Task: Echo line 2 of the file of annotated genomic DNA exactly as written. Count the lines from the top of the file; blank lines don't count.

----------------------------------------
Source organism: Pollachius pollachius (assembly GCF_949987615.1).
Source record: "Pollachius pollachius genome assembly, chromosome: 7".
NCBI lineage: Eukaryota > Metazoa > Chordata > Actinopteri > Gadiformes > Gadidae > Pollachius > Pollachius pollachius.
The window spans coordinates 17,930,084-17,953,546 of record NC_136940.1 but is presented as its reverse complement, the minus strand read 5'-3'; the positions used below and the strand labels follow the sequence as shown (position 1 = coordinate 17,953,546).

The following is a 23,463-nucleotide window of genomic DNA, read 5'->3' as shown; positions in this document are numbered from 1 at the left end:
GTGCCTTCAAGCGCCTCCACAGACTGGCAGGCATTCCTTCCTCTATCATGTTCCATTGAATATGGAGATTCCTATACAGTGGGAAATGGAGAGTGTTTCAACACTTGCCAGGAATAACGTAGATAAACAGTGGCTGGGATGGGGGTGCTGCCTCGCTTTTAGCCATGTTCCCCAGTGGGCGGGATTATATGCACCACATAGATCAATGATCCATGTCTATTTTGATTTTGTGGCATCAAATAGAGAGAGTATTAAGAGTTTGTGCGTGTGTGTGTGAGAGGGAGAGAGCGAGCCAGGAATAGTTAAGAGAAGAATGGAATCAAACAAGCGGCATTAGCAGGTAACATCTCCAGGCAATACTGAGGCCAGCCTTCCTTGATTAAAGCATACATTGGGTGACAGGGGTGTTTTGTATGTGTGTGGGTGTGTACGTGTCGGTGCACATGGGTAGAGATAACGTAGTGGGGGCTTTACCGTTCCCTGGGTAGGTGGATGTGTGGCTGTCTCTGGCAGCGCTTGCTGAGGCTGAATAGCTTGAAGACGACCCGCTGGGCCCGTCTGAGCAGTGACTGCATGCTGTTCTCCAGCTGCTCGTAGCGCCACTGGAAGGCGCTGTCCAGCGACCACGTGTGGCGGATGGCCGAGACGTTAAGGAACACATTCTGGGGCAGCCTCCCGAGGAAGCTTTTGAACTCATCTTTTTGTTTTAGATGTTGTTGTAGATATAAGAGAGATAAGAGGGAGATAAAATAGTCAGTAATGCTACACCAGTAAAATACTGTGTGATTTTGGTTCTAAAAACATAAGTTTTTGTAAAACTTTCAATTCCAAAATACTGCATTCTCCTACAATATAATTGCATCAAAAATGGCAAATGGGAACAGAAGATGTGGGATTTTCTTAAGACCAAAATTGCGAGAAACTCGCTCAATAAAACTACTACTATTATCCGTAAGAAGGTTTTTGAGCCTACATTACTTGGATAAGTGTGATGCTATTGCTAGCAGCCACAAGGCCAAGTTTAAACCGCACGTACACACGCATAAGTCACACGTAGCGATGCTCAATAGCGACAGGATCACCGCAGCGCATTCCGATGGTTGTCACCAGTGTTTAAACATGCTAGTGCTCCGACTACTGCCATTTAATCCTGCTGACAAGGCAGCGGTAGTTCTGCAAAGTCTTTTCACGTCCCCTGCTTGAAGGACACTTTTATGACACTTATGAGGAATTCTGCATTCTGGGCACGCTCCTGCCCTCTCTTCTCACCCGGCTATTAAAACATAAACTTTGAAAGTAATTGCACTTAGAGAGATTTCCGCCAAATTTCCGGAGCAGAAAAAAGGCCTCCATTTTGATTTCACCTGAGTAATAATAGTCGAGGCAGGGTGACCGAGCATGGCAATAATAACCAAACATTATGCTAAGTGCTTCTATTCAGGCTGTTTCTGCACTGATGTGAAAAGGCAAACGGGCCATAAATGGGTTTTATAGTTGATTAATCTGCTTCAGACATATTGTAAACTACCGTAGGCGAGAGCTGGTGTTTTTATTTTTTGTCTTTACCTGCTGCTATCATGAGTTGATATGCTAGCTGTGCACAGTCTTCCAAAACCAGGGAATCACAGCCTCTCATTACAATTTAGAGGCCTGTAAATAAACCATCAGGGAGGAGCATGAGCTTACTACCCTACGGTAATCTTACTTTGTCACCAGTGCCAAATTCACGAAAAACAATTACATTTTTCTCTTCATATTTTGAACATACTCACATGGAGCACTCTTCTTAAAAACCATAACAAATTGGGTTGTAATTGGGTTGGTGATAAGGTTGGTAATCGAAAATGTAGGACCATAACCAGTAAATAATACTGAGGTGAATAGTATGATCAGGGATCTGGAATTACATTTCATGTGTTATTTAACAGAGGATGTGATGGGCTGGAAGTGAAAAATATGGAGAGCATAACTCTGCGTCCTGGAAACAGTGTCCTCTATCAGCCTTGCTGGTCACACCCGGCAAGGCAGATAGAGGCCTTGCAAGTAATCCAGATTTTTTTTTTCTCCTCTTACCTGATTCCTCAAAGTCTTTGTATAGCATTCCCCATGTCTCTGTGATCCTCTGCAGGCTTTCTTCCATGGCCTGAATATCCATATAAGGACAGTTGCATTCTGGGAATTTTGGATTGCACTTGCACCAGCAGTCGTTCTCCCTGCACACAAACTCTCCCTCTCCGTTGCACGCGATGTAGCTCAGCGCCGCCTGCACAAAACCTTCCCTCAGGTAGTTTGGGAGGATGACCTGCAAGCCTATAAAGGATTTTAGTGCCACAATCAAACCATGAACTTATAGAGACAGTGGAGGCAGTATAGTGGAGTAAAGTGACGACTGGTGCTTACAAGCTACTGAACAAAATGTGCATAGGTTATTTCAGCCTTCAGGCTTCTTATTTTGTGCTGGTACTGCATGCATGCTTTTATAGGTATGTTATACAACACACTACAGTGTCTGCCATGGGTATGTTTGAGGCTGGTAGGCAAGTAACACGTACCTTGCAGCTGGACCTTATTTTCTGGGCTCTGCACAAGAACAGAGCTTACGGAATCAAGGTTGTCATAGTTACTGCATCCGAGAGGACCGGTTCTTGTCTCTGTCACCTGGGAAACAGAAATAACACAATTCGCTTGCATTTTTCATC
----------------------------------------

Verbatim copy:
Source record: "Pollachius pollachius genome assembly, chromosome: 7".